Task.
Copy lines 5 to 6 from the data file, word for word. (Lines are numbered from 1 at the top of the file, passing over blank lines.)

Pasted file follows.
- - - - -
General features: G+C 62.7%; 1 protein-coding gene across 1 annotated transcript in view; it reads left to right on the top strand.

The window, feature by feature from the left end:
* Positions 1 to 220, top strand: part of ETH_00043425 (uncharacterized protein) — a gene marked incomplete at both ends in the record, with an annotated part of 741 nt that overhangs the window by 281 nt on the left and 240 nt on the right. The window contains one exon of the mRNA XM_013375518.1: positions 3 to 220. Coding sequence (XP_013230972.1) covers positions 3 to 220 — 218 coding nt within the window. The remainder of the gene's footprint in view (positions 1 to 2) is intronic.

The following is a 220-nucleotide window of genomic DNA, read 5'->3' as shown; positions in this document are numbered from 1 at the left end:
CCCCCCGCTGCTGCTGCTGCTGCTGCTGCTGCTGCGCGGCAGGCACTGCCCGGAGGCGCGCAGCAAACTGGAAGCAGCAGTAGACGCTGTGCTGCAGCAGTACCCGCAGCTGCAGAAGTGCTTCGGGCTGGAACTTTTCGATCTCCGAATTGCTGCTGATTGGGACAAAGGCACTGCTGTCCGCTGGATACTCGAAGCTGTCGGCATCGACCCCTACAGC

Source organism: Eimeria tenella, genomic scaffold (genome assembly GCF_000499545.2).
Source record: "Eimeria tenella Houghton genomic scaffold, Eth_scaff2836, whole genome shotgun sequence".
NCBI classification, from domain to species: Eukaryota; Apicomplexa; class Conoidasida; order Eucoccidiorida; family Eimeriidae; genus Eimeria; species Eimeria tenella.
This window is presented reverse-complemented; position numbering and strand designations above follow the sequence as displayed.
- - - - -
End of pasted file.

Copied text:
CCCCCCGCTGCTGCTGCTGCTGCTGCTGCTGCTGCGCGGCAGGCACTGCCCGGAGGCGCGCAGCAAACTGGAAGCAGCAGTAGACGCTGTGCTGCAGCAGTACCCGCAGCTGCAGAAGTGCTTCGGGCTGGAACTTTTCGATCTCCGAATTGCTGCTGATTGGGACAAAGGCACTGCTGTCCGCTGGATACTCGAAGCTGTCGGCATCGACCCCTACAGC

Source organism: Eimeria tenella, genomic scaffold (genome assembly GCF_000499545.2).